Engaging with core rugby fans, it’s a sponsorship that perfectly captures the ‘sweet spot’ between the AWS service offering and the insatiable appetite of data-savvy fans. Whether casual rugby fans will know what AWS is when the logo appears on-screen graphics, whether they will recognise the Amazon arrow, or just don’t wanna know, time will tell. But the use of tech in sport is something this agency has been championing for almost two decades, and it’s fantastic to see companies like AWS getting involved.
Speaking of time, the longest standing of the three Six Nations partners we’re featuring in this Sponsorships Shout-Out is Tissot, who have been Official Timekeeper since 2013.
In its inaugural year of partnership, they developed a way of synchronising the time kept by the fourth official with the time shown to the fans in the stadium. Since then, the company has maintained the relevancy of the partnership to its business.
Their website states: “We always wanted to be more than just a sponsor; Tissot wanted to be a part of the game by doing what it does best – timekeeping. As sports evolve, so do we. Tissot strives for better performance, dedicating itself to the search for new technologies in order to deliver more accurate results every time it steps into the sporting arena.”
Ahead of the 2019 competition, short video clips previewed the opening weekend with Tissot ambassador Alex Corbisiero. The former Lions prop is a rugby pundit for NBC Sports, and these vignette clips, in which Alex proudly and prominently displays his Tissot watch, include the @NBCSports Twitter handle. The US element here raises questions over whether there is a specific strategy at play for both Tissot and the Six Nations to tackle the American market.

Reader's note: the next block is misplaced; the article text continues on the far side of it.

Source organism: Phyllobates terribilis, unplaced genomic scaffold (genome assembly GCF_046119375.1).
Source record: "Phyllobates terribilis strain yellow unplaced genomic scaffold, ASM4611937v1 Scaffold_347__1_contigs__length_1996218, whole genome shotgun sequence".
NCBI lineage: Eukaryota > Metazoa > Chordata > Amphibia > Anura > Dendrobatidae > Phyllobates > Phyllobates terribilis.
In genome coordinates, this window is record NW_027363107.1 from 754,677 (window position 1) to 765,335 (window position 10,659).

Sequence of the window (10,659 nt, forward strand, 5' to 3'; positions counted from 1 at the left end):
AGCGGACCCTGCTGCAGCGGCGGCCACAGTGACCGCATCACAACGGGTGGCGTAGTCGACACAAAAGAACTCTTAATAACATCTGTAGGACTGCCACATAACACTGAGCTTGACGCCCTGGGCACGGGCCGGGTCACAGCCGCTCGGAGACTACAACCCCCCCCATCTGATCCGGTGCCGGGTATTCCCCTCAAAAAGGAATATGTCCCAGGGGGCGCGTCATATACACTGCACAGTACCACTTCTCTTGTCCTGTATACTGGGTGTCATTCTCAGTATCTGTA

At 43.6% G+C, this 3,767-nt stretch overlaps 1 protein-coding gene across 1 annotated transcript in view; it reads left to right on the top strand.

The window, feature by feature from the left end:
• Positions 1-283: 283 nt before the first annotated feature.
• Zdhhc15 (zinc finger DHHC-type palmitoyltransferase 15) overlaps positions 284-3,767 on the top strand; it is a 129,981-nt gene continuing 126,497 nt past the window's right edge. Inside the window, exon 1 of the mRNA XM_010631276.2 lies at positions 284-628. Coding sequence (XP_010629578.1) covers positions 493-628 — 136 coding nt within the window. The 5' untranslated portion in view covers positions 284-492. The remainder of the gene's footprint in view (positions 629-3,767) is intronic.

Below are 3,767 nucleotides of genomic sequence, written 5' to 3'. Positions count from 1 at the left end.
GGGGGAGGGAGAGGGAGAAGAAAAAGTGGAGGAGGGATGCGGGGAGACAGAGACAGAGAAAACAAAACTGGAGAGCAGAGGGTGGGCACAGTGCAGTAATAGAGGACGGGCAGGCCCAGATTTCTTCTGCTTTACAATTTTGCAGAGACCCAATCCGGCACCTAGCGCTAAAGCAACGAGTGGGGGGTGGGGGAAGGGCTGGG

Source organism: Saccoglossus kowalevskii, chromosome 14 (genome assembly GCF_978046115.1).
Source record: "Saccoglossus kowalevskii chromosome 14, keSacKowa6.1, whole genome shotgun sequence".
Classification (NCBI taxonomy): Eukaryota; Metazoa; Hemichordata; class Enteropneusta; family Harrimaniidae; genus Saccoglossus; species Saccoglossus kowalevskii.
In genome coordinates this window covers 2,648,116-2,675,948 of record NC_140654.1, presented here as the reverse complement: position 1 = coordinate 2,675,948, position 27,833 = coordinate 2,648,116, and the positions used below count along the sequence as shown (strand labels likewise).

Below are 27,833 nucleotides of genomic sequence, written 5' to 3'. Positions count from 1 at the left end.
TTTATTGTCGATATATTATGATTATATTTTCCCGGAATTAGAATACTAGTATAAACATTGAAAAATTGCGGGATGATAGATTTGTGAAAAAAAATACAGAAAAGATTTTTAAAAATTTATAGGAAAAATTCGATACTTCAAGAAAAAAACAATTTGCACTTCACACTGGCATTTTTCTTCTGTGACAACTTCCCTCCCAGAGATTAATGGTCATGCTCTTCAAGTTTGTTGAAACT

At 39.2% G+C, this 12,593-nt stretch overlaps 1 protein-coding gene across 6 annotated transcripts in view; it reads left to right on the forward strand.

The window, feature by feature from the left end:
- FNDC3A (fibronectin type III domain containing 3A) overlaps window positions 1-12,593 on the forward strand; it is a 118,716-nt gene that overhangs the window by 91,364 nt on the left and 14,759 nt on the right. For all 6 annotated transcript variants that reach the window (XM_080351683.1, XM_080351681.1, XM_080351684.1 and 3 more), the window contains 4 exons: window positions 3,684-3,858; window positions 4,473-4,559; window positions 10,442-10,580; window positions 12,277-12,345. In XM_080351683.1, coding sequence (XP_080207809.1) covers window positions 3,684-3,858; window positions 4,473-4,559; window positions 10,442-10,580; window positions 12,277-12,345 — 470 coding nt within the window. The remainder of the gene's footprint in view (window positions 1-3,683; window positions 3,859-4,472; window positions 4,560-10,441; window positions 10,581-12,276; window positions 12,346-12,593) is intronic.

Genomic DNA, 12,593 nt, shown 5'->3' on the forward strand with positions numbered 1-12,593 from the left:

Last year, the Six Nations social accounts featured the Tissot Top Moments, a short clip involving fans’ highlights from the tournament so far. It was a great initiative to raise awareness of the Tissot partnership to rugby fans on the street, but there’s no sign of that so far this year.
Tissot has a broad suite of sports sponsorships, covering a range of sports. Managing such a diverse number of partnerships is inevitably going to pose a challenge, in terms of manpower and resource. In such instances, there’s a reliance on the rights holders to step up and convert the partnership. It remains to be seen if any particular activation ideas emerge in the coming weeks.
Moves like blogger
In sports sponsorships, brands shouldn’t be afraid to experiment with new ideas, to try and cut through the clutter and emerge victorious. When it comes to the Guinness Six Nations, it’s definitely a case of try, try and try again…
We’ll be keeping an eye on sponsorship developments as the Six Nations continues, and reflecting our observations in forthcoming Sponsorship Shout-Outs blogs. If you’d like to drop us a line, please email email@example.com or pop a coin in the payphone to +44 (0)1491 845420.
*Maroon 5 song titles used in defence of Adam Levine’s halftime show at the Superbowl. What else were you expecting?